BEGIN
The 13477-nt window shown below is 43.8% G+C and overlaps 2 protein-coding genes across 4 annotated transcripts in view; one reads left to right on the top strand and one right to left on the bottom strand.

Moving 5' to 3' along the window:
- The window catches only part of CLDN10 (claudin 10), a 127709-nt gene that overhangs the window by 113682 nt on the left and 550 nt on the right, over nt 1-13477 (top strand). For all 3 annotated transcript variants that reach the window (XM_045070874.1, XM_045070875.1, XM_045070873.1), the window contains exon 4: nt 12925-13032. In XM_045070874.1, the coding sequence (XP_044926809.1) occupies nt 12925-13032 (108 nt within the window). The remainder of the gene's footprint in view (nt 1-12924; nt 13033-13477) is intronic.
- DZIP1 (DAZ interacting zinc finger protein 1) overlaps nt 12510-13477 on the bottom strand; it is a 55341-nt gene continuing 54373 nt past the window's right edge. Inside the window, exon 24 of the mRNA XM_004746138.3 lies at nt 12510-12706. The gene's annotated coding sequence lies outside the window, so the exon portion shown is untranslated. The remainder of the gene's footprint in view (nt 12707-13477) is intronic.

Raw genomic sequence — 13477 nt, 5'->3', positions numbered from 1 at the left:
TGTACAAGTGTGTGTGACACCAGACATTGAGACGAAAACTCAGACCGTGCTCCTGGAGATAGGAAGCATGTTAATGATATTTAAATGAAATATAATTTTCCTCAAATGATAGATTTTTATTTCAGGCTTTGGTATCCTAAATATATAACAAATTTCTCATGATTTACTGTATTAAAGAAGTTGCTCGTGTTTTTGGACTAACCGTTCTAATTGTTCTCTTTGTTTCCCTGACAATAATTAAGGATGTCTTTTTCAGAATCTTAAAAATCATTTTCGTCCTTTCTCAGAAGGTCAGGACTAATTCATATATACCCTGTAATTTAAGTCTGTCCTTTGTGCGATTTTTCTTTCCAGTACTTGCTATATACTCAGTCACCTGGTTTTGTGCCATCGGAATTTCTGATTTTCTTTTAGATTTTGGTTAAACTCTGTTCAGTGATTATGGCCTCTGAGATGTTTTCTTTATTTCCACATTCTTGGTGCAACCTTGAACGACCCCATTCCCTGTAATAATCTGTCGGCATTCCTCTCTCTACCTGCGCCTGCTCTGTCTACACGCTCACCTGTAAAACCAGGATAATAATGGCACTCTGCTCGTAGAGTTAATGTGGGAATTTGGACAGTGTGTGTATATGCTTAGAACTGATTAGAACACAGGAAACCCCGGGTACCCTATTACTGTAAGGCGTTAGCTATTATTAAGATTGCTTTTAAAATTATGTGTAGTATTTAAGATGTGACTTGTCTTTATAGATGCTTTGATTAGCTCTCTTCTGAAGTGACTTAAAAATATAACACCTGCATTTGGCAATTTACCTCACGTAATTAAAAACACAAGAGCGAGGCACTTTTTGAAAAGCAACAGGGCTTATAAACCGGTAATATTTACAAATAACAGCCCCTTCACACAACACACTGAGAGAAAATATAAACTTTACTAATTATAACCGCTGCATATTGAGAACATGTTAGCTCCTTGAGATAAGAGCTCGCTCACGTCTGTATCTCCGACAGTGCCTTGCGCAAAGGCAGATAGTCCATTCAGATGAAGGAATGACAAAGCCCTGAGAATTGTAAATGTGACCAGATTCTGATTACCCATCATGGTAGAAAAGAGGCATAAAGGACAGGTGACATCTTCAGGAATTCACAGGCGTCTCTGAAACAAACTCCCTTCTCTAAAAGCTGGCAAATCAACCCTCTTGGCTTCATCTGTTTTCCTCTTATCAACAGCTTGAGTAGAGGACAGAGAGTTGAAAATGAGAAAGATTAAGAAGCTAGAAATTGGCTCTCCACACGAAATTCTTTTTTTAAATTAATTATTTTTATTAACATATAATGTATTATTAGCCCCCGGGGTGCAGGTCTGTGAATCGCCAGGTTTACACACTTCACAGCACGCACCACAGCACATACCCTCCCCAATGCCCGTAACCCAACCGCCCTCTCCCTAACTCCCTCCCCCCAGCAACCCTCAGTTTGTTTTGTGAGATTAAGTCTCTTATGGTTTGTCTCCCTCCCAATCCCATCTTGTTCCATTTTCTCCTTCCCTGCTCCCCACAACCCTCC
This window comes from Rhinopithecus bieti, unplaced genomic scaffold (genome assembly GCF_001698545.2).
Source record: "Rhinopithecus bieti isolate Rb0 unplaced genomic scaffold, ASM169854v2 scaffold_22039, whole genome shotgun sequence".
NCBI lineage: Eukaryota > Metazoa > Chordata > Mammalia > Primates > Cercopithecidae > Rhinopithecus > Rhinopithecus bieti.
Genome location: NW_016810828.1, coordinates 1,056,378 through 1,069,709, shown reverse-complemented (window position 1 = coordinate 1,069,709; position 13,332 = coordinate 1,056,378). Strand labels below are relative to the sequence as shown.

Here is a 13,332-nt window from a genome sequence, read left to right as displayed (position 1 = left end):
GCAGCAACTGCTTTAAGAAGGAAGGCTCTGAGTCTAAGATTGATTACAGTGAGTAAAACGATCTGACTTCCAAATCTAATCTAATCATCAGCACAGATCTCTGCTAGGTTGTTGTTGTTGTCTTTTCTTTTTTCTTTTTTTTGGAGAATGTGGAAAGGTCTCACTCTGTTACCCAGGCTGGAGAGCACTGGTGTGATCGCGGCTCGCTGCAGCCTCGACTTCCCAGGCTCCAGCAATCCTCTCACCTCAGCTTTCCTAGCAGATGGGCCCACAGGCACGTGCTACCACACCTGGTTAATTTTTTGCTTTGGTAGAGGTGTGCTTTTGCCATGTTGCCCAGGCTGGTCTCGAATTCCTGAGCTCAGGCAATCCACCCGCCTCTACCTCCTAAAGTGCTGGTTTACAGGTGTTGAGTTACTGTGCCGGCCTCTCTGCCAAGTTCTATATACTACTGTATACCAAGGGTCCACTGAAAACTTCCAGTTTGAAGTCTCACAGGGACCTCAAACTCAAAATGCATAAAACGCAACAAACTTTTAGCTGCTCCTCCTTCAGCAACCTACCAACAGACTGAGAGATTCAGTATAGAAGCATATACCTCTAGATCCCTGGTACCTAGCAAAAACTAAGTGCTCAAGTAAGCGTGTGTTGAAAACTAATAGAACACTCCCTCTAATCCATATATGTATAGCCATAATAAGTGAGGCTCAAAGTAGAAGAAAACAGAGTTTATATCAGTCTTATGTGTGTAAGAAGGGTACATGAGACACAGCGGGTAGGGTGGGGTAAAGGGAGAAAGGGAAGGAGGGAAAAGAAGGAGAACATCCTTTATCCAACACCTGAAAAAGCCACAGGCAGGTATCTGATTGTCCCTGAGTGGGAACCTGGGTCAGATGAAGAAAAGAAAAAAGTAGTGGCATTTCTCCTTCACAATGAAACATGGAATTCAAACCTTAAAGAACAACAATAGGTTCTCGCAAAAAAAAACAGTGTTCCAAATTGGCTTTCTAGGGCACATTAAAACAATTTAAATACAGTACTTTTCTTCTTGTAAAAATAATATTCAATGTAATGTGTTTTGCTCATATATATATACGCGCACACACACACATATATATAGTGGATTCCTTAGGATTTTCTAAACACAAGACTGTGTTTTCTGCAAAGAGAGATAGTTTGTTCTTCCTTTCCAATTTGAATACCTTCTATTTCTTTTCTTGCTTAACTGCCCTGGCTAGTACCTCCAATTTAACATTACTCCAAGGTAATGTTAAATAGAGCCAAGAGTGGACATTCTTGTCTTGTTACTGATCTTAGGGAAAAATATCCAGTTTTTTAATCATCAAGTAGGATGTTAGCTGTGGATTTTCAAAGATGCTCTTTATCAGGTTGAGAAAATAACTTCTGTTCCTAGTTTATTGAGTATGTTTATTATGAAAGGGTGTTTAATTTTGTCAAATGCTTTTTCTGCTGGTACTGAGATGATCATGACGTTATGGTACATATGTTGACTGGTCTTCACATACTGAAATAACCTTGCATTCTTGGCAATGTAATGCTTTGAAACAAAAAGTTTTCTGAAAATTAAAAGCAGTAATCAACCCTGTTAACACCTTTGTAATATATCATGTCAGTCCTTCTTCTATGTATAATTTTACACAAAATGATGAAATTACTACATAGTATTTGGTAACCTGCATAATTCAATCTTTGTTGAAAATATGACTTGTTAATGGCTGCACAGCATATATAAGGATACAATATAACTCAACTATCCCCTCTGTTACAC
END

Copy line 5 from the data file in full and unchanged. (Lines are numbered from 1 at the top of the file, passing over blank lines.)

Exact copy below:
Raw genomic sequence — 13477 nt, 5'->3', positions numbered from 1 at the left: